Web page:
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Kimberly Powell

23 and Me Responds to the Genealogy Community

By January 8, 2012

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I didn't initially notice the changes at 23andme.com that caused such an uproar in the genealogy community last month, primarily because I was one of the early adopters who had my DNA (and that of my family members) tested prior to their change to a subscription-based program. In other words, the changes didn't affect my account in an immediately noticeable way. However, once I started reading some of the blog posts on the topic, including CeCe Moore's 23andMe Changes Terms for Expired PGS Subscription Customers and DNA Access Policy Changes Bad for Genealogists by Debbie Parker Wayne, CG, I realized the changes would indeed affect me as well -- because they would affect many people who might be my future potential matches in Relative Finder. I also immediately downloaded my raw DNA data from their database so I won't risk losing it to future service changes.

It was good to see the announcement this week by23andMe co-founder and CEO Anne Wojcidki that the company did listen to the genealogy community and have re-considered many of their announced changes.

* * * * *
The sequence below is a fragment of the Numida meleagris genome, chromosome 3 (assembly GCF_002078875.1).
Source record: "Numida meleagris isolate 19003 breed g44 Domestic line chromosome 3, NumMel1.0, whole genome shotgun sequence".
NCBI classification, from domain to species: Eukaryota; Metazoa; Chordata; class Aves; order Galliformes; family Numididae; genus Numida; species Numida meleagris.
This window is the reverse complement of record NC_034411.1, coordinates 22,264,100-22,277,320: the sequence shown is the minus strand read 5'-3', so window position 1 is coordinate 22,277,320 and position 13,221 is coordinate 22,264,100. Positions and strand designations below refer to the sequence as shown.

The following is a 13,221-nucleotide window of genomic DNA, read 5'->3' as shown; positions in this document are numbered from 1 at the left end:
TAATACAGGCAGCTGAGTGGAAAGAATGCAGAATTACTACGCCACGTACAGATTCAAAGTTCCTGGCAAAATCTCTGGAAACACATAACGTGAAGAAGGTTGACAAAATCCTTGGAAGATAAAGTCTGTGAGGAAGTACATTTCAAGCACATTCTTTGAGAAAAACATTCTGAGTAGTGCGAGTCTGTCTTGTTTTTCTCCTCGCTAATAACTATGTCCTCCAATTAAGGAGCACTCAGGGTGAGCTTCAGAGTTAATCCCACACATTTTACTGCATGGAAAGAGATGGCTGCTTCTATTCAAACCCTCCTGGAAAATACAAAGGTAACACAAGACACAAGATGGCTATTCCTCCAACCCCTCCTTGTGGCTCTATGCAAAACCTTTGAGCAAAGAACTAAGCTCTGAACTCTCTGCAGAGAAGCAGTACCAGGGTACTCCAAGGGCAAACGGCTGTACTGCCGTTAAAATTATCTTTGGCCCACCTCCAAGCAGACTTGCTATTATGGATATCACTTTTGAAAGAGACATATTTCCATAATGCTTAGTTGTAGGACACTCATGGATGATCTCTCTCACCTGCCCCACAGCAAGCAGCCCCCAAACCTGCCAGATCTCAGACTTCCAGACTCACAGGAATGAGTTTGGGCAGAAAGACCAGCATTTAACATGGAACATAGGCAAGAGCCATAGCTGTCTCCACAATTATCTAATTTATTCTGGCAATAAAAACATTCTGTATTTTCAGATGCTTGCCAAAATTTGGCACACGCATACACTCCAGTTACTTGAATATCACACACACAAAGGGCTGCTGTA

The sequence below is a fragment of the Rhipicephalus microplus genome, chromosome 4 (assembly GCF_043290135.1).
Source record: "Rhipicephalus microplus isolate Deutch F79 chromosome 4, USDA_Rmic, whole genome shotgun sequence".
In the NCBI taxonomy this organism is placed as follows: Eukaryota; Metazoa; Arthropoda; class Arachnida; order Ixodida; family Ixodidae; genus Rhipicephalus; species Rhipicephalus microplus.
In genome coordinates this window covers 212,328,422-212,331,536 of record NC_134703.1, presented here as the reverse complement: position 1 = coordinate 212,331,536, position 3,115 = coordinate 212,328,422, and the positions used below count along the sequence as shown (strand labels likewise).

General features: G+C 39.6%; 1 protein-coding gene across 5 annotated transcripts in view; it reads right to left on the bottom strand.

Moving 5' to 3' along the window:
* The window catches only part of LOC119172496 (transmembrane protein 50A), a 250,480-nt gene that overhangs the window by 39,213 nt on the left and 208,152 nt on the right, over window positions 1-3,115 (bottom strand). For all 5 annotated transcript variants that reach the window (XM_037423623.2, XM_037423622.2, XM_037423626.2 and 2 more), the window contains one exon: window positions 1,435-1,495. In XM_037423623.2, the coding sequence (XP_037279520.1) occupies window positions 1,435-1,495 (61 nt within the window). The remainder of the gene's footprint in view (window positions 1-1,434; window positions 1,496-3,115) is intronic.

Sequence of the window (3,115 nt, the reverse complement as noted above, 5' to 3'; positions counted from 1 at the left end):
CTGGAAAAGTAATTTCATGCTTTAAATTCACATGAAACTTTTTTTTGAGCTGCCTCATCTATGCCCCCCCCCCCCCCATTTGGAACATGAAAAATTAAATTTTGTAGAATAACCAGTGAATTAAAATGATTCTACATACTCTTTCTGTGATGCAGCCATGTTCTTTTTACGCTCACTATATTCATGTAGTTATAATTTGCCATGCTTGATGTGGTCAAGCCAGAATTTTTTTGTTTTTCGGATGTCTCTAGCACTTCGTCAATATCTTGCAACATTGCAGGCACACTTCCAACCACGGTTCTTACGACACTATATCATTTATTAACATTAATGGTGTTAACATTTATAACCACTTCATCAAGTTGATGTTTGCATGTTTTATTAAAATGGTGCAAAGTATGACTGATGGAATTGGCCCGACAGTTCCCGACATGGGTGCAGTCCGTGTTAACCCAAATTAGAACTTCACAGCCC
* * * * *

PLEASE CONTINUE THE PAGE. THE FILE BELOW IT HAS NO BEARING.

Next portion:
Let me begin by acknowledging that there are many things we could have done better over the years and there are especially things we could have done better with this recent incident involving the changes to our subscription. We admit that we make mistakes. We will continue to make mistakes. I can personally promise you that we will try to listen more and do better. Dedicating resources to our ancestry product and improving our customer service are top priorities for 2012. We hear you loud and clear and we will be making changes.

Among the announced changes are a lower-cost option for subscribers to upgrade to a lifetime subscription, and a promise that the 23andMe team is "working on creating an experience where subscribing customers will be able to find relatives among subscribers and non-subscribers (assuming they have not opted out)." CeCe Moore, author of Your Genetic Genealogist will also be working with 23andMe to help the company work with the ancestry community to create products that meet our needs.

I'm definitely willing to give the company the benefit of the doubt that this was just a mistake. However, I am more likely to recommend FamilyTreeDNA to most people looking for genealogy testing now that they have increased the size of their autosomal database to the point where I'm actually achieving matches to people that can be corroborated through genealogy research. 23andMe offers a great product, but their primary goal is genetic research, and  many of the individuals tested through them don't care about genealogy and won't respond to Relative Finder requests.

January 14, 2012 at 9:00 am
(1) Philly JoJo says:

On the other hand, I’m frankly tired of giving a corp the benefit of doubt. Did they make a mistake? Yes. It exhibits a problem in their decision making process that may very well impact on me later on because it may very well cause problems in their business model at any time. Take for example Netflix and their fiasco. Businesses are like pixels. They can be replaced easily but for some strange reason, we have this mindset that is counterproductive to ensuring long lasting businesses. It’s no longer service to the customer but “how much can we make before we crash and burn?”

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